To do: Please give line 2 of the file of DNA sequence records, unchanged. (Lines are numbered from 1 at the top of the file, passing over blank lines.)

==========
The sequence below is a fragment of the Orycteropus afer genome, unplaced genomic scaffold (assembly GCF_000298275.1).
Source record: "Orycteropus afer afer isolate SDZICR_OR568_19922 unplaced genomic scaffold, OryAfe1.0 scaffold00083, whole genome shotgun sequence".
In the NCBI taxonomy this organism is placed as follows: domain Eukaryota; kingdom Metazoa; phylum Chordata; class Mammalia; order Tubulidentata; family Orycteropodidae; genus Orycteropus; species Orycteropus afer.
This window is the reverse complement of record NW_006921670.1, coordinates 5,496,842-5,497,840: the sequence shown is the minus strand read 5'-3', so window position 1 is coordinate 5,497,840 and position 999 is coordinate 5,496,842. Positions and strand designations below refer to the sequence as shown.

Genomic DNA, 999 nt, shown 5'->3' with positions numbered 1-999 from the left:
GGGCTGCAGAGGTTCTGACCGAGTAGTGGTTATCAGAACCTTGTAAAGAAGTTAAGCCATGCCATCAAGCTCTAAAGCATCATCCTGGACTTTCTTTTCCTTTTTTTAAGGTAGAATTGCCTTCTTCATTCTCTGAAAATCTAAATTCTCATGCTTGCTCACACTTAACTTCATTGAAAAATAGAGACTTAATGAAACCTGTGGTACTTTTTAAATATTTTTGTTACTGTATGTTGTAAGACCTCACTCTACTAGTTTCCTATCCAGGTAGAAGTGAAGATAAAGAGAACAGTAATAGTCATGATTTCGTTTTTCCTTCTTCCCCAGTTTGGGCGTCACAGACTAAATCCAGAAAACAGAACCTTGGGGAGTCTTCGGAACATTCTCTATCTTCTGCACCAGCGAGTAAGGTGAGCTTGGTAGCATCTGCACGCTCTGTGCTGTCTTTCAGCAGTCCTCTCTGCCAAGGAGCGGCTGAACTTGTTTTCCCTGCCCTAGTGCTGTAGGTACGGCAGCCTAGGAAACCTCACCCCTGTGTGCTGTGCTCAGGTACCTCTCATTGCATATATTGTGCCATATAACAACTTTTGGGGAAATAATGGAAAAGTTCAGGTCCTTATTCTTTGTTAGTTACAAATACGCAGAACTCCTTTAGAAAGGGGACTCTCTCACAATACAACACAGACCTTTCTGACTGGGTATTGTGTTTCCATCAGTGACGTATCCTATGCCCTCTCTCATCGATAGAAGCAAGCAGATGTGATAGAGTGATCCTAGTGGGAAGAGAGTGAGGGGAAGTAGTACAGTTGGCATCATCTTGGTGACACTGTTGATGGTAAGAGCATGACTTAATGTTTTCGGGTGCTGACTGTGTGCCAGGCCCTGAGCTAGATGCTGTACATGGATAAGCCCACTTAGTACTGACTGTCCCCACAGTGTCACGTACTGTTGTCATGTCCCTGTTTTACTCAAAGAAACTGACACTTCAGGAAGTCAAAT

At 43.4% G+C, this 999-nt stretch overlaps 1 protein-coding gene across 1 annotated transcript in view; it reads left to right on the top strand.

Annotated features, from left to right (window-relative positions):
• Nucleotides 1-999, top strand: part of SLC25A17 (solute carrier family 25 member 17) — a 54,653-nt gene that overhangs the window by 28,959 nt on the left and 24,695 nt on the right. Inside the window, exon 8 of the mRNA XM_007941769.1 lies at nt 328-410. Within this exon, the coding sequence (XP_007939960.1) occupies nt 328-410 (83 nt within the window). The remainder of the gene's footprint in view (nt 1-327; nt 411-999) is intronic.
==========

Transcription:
Source record: "Orycteropus afer afer isolate SDZICR_OR568_19922 unplaced genomic scaffold, OryAfe1.0 scaffold00083, whole genome shotgun sequence".